Marlon and Shawn Wayans are notorious for making bad comedies. Both of the brothers hold a 35 out of 100 score for their respective careers on review aggregator Metacritic — with only a few of their popular Scary Movie series even breaking into average scores. But that hasn’t stopped the pair from churning out movies in the meantime. Their newest film, Let’s Be Cops, opened Tuesday night to $1.2 million with only late-night showings under its belt, according to Deadline. Its total first-day showing brought it to $3.95 million.
Although Let’s Be Cops isn’t poised to be a summer blockbuster by any means — it is already doing a good job of pitting itself high against the odds. The high popular Teenage Mutant Ninja Turtles is set to pull in another huge of chunk of viewers this weekend, with Expendables 3 opening on Friday.
But Let’s Be Cops‘ biggest competition may not come from other movies playing across from it at the theater — it instead opens against what will is quickly turning into one of the most violent confrontations between police and citizens in recent United States history — the Ferguson, Missouri protests over the alleged murder of Michael Brown.
A review from pop culture site Vulture pointed out the negative connotation that a film called Let’s Be Cops might have during a time where a large amount of people want to be anything but.
“It seems weird to try to laugh at a movie called Let’s Be Cops the same week that an American town burned in response to what appears to be an act of police criminality. Bad timing can’t be held against a film, though. People loved The Heat last year, but would the sight of Sandra Bullock and Melissa McCarthy dropping a black man off a balcony register as many yuks this week? Should it?”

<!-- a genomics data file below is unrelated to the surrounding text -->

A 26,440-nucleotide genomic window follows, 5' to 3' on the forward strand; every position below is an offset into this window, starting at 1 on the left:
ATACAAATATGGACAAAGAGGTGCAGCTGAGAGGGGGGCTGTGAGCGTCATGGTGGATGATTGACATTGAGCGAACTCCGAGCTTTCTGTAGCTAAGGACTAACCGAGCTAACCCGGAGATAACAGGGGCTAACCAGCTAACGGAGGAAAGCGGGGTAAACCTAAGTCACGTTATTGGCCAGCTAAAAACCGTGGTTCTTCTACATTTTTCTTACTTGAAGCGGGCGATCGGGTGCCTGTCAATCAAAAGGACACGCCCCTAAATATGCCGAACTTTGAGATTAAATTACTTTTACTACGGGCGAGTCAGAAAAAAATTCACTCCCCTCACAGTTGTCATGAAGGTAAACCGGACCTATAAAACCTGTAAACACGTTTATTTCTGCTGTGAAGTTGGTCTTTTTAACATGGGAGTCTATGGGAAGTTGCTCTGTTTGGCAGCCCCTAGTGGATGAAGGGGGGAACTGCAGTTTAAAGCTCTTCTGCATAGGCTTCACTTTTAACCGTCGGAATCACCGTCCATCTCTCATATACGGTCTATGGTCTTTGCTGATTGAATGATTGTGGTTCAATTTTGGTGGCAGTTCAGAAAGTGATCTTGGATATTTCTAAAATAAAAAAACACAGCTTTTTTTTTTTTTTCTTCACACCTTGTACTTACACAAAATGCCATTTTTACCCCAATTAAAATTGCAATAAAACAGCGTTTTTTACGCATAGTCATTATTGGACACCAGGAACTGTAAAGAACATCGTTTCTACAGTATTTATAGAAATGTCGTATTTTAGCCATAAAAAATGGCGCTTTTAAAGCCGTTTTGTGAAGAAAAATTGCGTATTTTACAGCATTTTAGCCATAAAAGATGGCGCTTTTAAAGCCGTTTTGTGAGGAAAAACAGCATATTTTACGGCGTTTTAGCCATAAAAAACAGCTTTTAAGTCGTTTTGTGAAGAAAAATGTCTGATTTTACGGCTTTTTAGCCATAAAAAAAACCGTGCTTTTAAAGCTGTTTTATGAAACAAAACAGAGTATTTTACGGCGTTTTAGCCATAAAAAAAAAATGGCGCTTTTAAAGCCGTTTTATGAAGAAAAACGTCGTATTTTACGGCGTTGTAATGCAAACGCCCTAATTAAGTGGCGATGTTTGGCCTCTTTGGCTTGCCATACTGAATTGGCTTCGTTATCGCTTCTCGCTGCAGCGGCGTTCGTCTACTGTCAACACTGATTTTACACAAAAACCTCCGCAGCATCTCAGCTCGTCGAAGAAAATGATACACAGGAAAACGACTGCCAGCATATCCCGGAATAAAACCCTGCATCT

Whether or not Michael Brown’s alleged murder and the Ferguson protests in its aftermath prove to bring down Let’s Be Cops, the critical reaction certainly does not stand to help its case. In line with other Wayan Brothers’ movies, it is currently holding a 28 on Metacritic. Reviewers have not been content to simply tear apart Let’s Be Cops‘ premise, but have also gone for the movie’s heart.
Before assigning it the lowest score possible, Entertainment Weekly critic Jason Clark wrote:
“If Let’s Be Cops were content to be simply an unfunny genre exercise, it would be easy to dismiss it and move on. But the sting of astoundingly ill-advised sexism and homophobia is harder to shake.”
Would you still see Let’s Be Cops in light the Michael Brown shooting and the Ferguson riots? Would you have seen it anyway?